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NaturalPhilosophy SIGNED

The normalisation of natural philosophy: how teaching practices shaped the evolution of early modern science

Total Cost €

0

EC-Contrib. €

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Partnership

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Project "NaturalPhilosophy" data sheet

The following table provides information about the project.

Coordinator
RIJKSUNIVERSITEIT GRONINGEN 

Organization address
address: Broerstraat 5
city: GRONINGEN
postcode: 9712CP
website: www.rug.nl

contact info
title: n.a.
name: n.a.
surname: n.a.
function: n.a.
email: n.a.
telephone: n.a.
fax: n.a.

 Coordinator Country Netherlands [NL]
 Total cost 1˙480˙611 €
 EC max contribution 1˙480˙611 € (100%)
 Programme 1. H2020-EU.1.1. (EXCELLENT SCIENCE - European Research Council (ERC))
 Code Call ERC-2018-STG
 Funding Scheme ERC-STG
 Starting year 2019
 Duration (year-month-day) from 2019-01-01   to  2023-12-31

 Partnership

Take a look of project's partnership.

# participants  country  role  EC contrib. [€] 
1    RIJKSUNIVERSITEIT GRONINGEN NL (GRONINGEN) coordinator 1˙480˙611.00

Map

 Project objective

Early modern natural philosophy underwent dramatic transformations that completely reshaped its conceptual framework and set of practices. The main contention of my ERC project is that teaching practices had a decisive and ‘normalising’ impact on the progressive dissemination, adaptation and selection of rival conceptions of natural philosophy. Normalisation occurs when historical actors collectively present certain tenets as crucial for the study of a discipline, and thus prescribe them as a necessary subject for teaching and learning. The overall aim of this ERC project is to determine and explain how the process of normalisation embedded in teaching practices shaped the evolution of early modern natural philosophy. To study normalisation, it is necessary to operate a systematic comparative investigation of hundreds of works through which natural philosophy was taught, learned and reshaped, both within and outside universities. The size of this corpus defies the traditional method of close reading used by historians of philosophy and science. I will meet this challenge by organically integrating close reading with digital ‘distant reading’. I will digitally transcribe a corpus of approximately 500 early modern works on natural philosophy, published in Britain, France and the Dutch Republic. Using digital tools to investigate how the networks of authors and concepts of natural philosophy co-evolved over time will allow me to identify textual excerpts that are representative of historical trends. By analysing these excerpts with close reading and assessing them against the digital results, I will determine and explain how normalisation shaped the evolution of natural philosophy. This project will boost the integration of digital approaches in the history of philosophy and science by producing a newly digitised corpus, tools customized for analysing early modern texts, and methodological reflections on their implementation.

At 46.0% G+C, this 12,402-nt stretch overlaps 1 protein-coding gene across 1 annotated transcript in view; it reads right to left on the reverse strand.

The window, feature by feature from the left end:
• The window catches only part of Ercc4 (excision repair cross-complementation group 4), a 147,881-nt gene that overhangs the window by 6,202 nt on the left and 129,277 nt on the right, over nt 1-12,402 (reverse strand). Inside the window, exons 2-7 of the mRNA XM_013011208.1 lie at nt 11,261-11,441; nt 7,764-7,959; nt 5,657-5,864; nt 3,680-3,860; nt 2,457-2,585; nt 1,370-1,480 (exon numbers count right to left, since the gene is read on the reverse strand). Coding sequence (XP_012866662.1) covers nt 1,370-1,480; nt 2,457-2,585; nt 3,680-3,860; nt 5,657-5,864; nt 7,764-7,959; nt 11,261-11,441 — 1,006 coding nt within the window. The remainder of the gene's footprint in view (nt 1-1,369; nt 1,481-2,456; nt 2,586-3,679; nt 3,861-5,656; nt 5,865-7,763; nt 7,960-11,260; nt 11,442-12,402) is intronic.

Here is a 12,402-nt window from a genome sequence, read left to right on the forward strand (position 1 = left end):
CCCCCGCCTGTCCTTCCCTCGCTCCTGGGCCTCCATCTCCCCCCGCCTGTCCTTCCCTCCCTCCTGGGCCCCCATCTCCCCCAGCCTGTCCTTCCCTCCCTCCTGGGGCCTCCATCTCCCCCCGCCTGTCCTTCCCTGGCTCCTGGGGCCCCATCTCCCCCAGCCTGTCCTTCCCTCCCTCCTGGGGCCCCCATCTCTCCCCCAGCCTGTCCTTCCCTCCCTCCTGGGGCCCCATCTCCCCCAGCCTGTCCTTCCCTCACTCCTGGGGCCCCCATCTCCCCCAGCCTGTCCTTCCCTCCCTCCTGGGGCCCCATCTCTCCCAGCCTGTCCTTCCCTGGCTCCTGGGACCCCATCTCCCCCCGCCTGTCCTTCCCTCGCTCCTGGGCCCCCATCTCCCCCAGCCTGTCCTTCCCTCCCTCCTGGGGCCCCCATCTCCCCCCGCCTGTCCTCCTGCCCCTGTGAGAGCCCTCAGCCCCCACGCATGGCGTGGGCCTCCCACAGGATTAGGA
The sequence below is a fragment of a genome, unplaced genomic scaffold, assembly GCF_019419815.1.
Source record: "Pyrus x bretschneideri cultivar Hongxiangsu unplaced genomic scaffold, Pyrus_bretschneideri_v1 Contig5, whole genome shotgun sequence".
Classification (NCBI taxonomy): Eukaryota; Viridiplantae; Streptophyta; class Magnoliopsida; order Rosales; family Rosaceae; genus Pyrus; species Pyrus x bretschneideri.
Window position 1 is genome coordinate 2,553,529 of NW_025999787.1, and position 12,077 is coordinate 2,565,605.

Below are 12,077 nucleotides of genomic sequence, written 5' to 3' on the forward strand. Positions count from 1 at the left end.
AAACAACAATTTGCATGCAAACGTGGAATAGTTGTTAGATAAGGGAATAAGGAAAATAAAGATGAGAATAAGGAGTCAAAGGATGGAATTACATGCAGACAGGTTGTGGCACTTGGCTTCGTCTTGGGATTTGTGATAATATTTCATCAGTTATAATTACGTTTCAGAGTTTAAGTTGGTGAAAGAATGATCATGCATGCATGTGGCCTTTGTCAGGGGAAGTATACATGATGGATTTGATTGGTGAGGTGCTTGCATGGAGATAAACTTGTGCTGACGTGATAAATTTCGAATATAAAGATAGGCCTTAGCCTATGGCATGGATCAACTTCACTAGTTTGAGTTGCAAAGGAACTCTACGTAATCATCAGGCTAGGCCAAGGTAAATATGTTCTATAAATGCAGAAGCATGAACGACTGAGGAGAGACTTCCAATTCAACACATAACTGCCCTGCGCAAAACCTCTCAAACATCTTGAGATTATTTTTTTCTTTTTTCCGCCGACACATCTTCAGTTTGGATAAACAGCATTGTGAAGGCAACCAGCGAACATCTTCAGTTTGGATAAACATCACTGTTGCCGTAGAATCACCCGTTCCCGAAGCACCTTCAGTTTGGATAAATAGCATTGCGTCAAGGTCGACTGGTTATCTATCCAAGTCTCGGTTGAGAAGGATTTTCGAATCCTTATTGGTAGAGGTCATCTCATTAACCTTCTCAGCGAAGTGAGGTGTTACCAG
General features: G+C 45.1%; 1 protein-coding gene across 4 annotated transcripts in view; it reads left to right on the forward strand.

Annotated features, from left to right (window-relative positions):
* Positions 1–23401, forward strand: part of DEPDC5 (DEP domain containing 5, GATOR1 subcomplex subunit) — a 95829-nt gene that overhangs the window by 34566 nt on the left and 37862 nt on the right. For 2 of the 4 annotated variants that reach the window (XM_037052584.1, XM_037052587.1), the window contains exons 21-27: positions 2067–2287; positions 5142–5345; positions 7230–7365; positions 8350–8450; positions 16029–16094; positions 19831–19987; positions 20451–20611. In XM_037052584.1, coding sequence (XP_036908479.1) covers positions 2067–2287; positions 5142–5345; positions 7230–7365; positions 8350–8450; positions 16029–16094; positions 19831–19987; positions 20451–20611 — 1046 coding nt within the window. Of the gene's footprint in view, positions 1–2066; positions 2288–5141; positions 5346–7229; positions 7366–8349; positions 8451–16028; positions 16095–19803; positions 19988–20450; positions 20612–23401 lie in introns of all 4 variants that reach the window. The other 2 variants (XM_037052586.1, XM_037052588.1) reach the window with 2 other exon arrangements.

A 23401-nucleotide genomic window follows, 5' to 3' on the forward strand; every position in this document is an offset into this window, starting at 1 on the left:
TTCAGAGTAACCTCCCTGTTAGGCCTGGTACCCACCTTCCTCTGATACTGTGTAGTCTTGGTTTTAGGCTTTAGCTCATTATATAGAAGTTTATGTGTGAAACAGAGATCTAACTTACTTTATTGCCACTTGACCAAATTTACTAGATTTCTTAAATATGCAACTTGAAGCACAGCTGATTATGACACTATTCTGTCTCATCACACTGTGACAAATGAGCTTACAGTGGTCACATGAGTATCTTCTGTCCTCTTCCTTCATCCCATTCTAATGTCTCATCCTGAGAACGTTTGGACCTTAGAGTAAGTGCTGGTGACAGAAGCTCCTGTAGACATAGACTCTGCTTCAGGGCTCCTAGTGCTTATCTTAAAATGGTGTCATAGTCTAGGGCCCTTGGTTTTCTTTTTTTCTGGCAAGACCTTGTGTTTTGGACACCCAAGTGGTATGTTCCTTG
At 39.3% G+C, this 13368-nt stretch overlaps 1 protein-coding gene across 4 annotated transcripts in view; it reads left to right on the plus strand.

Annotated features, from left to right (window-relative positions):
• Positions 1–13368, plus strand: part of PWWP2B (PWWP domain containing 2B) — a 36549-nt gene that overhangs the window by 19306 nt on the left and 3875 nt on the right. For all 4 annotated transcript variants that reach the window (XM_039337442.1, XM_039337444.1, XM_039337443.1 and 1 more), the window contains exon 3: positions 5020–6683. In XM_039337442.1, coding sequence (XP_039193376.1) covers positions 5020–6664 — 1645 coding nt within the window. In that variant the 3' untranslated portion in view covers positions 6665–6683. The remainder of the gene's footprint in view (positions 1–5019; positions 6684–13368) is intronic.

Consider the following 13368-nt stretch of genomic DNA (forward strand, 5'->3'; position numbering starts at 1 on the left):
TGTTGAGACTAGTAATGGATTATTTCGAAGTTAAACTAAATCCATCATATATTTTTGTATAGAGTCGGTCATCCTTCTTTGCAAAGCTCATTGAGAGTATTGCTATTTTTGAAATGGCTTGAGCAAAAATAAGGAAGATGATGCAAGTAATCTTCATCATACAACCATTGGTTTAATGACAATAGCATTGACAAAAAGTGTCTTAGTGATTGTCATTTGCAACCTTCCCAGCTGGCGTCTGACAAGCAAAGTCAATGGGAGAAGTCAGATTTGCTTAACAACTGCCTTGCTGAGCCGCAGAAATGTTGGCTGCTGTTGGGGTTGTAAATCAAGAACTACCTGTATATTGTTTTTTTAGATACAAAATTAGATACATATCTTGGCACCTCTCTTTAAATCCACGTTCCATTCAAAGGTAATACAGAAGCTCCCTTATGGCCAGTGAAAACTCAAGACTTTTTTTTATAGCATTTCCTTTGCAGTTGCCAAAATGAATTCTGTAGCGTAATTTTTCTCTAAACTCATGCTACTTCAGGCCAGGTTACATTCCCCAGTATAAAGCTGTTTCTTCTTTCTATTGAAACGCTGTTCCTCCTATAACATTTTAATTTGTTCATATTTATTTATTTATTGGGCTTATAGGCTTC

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The information about "NATURALPHILOSOPHY" are provided by the European Opendata Portal: CORDIS opendata.

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